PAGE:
We thank you for organizing this high-level debate on “Peaceful resolution of conflicts in Africa”.
We congratulate the African countries on the 50th anniversary of the creation of the Organization of African Unity.
Today, although we are discussing resolution of conflicts in Africa, Mr President, we all know that Africa is not all about conflict. Africa is, in fact, much more than that. We can safely say that the 21st century will be Africa's century.
Five things give us that confidence:
Historically, the OAU played an instrumental role in freeing the African continent from colonialism. Within 15 years of its creation, all African countries achieved independence.
However, the legacy of artificial borders, exploitation of natural resources, poverty, and governance issues in some regions have led to the outbreak of conflicts in Africa. These conflicts have wreaked heavy toll in the continent in terms of human life and lost economic and development opportunities.
For Africa these are existential, contemporary challenges, not mere historical problems.
Africa has resolved to take these challenges head on and it is determined to succeed. Africa is forging ahead.
Today we are witnessing a confident and assertive Africa. An Africa that has taken charge of its destiny and is determined to transcend conflict and underdevelopment. An Africa that is surging ahead in economic progress.
According to the IMF the growth in sub-Saharan Africa will surge to 6.1% this year, outstripping the global average of 4%. Foreign direct investment inflows to that region are projected to increase to record levels each year over the next three years, reaching US $ 54 billion by 2015. In fact, several of the world’s top economic performers are African countries.
The continent has also made tremendous strides in managing and resolving conflicts. It has created a solid peace and security architecture, with built-in mechanisms for conflict-prevention and mediation. The African Union has provided strategic coherence, leadership and on-ground management in nearly all conflicts in the continent.
Despite these strong and positive trend lines, huge problems remain. Even as speak, many parts of Africa are wracked by violence and conflicts.
Conflict situations in Africa constitute bulk of the agenda of the Security Council, around 62 % in 2012. There have been new flare-ups including in Mali, Central African Republic, and the Democratic Republic of Congo. In addition to traditional sources of conflict, we are now witnessing the rise of new threats such as terrorism, drug and weapons trafficking, and piracy.
The entire Sahel region is under the threat of destabilization due to rise of organized crime. Youth unemployment and illegal exploitation of natural resources are two important issues, which have to be given priority to prevent future conflicts in Africa.
Addressing this situation requires greater coherence in international and regional efforts. The United Nations in particular should adopt an active approach designed to create peace in Africa through a coherent strategy. Such a strategy would have to encompass several aspects:
First,it should focus on institution building both at the regional and national levels. Legitimate and capable governance institutions allow peaceful resolution of conflicts.
Second,the United Nations should continue to provide support to strengthen the African Union’s capacity for conflict prevention under the umbrella of the Ten-Year Capacity-Building Programme for the African Union.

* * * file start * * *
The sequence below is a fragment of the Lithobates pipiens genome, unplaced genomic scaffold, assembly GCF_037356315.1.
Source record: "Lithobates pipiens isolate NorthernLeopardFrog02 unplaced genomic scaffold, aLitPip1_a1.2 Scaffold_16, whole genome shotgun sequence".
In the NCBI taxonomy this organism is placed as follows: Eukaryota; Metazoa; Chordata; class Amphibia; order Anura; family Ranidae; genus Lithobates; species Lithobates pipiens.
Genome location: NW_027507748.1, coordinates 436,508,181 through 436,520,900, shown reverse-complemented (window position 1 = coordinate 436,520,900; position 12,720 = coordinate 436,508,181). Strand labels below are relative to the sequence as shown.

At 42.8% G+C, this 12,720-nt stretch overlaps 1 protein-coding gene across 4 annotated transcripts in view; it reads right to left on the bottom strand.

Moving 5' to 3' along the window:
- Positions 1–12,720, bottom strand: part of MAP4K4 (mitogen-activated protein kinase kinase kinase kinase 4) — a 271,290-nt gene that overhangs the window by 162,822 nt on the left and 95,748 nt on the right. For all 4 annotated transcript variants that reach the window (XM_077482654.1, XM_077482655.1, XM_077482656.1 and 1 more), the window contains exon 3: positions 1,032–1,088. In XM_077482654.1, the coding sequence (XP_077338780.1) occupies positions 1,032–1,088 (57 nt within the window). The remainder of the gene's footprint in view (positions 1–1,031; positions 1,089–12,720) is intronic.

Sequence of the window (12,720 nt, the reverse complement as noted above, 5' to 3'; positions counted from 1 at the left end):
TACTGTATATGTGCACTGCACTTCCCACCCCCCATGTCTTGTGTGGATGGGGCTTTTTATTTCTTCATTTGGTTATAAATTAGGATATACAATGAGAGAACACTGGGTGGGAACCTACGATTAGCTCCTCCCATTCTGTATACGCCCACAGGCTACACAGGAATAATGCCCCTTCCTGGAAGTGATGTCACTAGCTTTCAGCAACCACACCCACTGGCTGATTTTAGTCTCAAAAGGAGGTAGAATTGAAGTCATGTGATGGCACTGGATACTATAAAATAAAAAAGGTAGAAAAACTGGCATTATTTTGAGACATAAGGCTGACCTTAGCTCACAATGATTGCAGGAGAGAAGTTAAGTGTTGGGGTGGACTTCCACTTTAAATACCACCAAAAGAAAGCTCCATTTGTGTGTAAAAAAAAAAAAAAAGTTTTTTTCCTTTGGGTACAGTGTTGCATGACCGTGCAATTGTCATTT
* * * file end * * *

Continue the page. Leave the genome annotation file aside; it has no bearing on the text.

Third,keeping in view the nexus between development and security, the strategy must focus on creating economic opportunities in particular for the young people. The promises made to Africa for development assistance must be fulfilled. However, in the long term, the best solutions for preventing conflicts would be to integrate these nations and regions into the world system of trade and finance on an equitable and sustainable basis.
Four,it should address the challenge of illegal exploitation of natural resources. The African countries should be able to benefit from their immense natural wealth by fair exploitation and by getting due share of their trade.
Five,greater emphasis needs to be laid on peacebuilding in post conflict countries to prevent relapse of conflicts. The strategy should focus on SSR, DDR and national reconciliation.
Six,the lessons learned in post-conflict countries should be clearly articulated and used.
Seven,the strategy must be based on ensuring that peace agreements concluded are adhered to by the parties concerned, and the decisions of the Security Council are implemented.
Africa should not be seen only through the prism of security. The second crucible for Africa is socio-economic development. The New Partnership for Africa's Development (NEPAD) provides an overarching vision and policy framework for accelerating economic co-operation and integration among African countries. The African Peer Review Mechanism (APRM) supports these objectives.
In conclusion, I would like to reiterate Pakistan’s long-standing and abiding commitment to the stability and progress of Africa. We were steadfast partners in Africa’s struggle to exercise their right to self-determination against colonial rule. Pakistan is proud of its strong bilateral ties with African countries which are poised to expand rapidly. We work closely working with the African Union.
Over the past 53 years, Pakistani peacekeepers have contributed to peacekeeping, peacemaking and peace-building in Africa. More than 132 of our peacekeepers have laid down their lives, 119 of them in Africa. Up to now, we have contributed more than 140,000 UN peacekeepers worldwide. Today out of 8221 Pakistani troops in six peacekeeping missions, 8075 are deployed in Africa. We would continue to actively contribute to this endeavor.
Pakistan wishes Africa success and glory.
I thank you.